However powerful your design software of choice is, there are always ways to fine-tune how efficient and effective it is for your needs. That's where plugins and extensions can prove invaluable – by giving you that extra boost in particular areas to help you become more more productive as a designer.
So read on for our essential guide to 10 must-have design tools to make your creative process easier...
Photoshop comes with its own Colour Picker tool, but it's complex and not all that intuitive. If you find it frustrating to use, the RH Hover Colour Picker could be the tool for you, it costs a one-off fee of $16/£12.
Simple, fast and effective, the plugin enables you to easily customise your colour sliders, and take control over the process. And whereas the native Colour Picker obscures your work until you've finished with it, RH Hover Colour Picker auto-hides until you hover over it.
02. Guide Guide
This popular plugin is a great time-saver, as it enables you to add grid layouts to your designs within Photoshop, Illustrator or Sketch.
Rather than setting margins and guides manually, Guide Guide does all the hard work for you. Add guides based on the canvas, artboard, or selection you're working with; quickly mark edges and midpoints with guides; and create and share custom grids. A 14-day trial is available (afterwards it costs $7/£7 a month).
03. Fontself Maker
A pro-quality typeface can take months, or even years, to perfect using a powerful, industry-standard tool such as FontLab. Fontself Maker won't replicate that level of control, and for a $49/£43 one-off fee you would hardly expect it to.
What Fontself Maker is excellent at doing, however, is converting lettering – created in Photoshop or Illustrator CC – into a workable OpenType display font. Simply drag and drop layers to create different characters.
This free plugin is a godsend for web designers, but it can be invaluable for graphic designers too. Install Whatfont for Chrome (or the iOS app), and you can identify a particular font being used on a website simply by hovering over it.
As well as a time-saving way to accumulate typographical references, it's also a great way to impress clients – if they identify a font on competitor's site that they particularly like, you can identify it instantly. Whatfont even detects the web font service being used, such as Typekit or Google Font API.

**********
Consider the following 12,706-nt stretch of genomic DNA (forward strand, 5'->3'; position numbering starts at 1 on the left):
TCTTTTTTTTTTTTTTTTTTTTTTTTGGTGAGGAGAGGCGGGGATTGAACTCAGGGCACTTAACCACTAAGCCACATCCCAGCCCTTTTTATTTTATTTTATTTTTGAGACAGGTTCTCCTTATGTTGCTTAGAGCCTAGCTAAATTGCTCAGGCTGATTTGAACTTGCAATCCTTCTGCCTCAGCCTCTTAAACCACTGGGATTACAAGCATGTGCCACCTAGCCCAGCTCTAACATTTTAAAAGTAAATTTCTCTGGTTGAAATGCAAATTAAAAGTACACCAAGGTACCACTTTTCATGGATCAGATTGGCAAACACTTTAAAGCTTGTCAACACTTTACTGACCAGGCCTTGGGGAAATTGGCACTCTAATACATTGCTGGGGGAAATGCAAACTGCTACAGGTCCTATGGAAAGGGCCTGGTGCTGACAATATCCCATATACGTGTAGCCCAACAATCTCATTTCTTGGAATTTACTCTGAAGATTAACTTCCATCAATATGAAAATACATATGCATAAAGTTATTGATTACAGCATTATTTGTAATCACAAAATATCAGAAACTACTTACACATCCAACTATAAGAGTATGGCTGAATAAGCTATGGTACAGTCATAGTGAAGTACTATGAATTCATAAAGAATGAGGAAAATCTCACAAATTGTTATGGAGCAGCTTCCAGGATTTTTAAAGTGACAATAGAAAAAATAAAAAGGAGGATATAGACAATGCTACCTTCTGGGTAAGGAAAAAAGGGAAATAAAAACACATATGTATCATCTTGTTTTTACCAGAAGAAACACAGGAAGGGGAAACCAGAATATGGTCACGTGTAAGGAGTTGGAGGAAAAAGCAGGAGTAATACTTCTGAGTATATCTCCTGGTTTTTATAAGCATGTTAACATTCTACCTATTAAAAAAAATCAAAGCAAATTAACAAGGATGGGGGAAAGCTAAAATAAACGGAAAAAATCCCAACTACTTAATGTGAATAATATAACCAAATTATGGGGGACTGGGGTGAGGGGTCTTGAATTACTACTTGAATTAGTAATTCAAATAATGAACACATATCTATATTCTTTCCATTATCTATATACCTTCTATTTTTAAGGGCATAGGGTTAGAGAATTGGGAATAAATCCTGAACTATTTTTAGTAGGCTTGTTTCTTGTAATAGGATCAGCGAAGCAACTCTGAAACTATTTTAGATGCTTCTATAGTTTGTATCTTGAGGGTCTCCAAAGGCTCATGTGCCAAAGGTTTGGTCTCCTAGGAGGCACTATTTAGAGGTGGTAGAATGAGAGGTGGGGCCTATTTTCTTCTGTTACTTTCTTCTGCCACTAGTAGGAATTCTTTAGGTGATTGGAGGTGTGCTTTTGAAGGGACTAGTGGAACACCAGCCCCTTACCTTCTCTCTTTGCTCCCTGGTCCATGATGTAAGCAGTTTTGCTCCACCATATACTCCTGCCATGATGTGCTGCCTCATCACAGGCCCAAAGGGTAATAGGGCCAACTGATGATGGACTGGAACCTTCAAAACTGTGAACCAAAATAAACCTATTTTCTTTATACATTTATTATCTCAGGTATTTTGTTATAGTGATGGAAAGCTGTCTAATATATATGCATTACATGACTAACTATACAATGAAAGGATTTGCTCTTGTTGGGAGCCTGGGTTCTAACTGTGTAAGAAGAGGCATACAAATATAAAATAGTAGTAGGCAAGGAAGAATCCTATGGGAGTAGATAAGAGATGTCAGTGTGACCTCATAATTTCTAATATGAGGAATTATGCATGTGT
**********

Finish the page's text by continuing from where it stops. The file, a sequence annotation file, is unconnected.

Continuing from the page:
Adobe Stock may be neatly integrated with Creative Cloud already, but thanks to this handy free Getty plugin, you can get in-app access to premium videos, photos and vectors on Getty Images too. The plugin works seamlessly with Illustrator, InDesign, Photoshop, Premier Pro and After Effects.
You can search and filter images, illustrations, videos and existing boards, and automatically carry over edits when transitioning from comp to licensed version – all of which can be handled without leaving the program.
ColorKit is a must-have tool that enables you to keep track of all the colours you use in your projects. It works with Photoshop CC 2014 and later.
It means you can stop wasting valuable time saving, creating and replacing your swatches in Photoshop. With ColorKit, you can collect reference colours from different sources, and link colours with your layers with a single click. The plugin is both Mac and Windows compatible, and costs $19.99/£14.50.
07. Nik Collection
Pulling together seven different Lightroom and Photoshop plugins in one essential plugin package, Nik Collection used to exist as a $500 photo processing package in its own right. Google acquired it and made it free, and it's since changed hands again – this time to DxO.
Nik Collection currently includes: Analog Efex Pro, which replicates the classic look of analog cameras, film stock, and lenses; Color Efex Pro, a collection of filters for color correction, retouching, and effects; and Dfine, which allows you to process images with noise reduction.
Other tools include Sharpener Pro, which brings out hidden details in pictures; HDR Efex Pro, which processes images into artistic HDR photos; Viveza, a tone and colour adjustment tool; and Silver Efex Pro, which provides darkroom-inspired controls for black-and-white images.
There's a 30-day free trial available for the plugin package, afterwards it costs around $50/£37.
No more downloading Google fonts one by one and importing them into Photoshop to test them out. Fontea is a plugin that cuts out the middle-man, and gives you access to a library of 800 fonts in a few clicks.
The plugin enables you to browse the Google fonts by category, and automatically updates with the latest additions to the library. Best of all, just like the Google fonts it provides, it's totally free.
09. Layrs Control 2
Love them or hate them, layers are likely to play a big part in your workflow. Sometimes there are so many, keeping them organised is a project in and of itself – and even small tweaks and amends take longer than they should.
Layrs Control 2 adds a panel to Photoshop to help you manage your layers more effectively. Rather than tackling key tasks manually, with a few clicks it enables you to name, flatten and delete layers; remove unused effects; and rasterise and convert smart objects. And it's free.
Our third colour tool on this list is the free Chrome and Firefox extension ColorZilla, which is an essential addition to any frontend web designer's toolkit. It includes Advanced Eyedropper and ColorPicker tools, to help you easily determine the colour of any pixel on a webpage, and apply it to your projects.
For more advanced users, the Color Analyzer tool assesses the overall colour palette of a website, while the Ultimate Gradient Generator is used for creating and manipulating CSS gradients, and converting images to CSS.
Lead image: Rico Holmes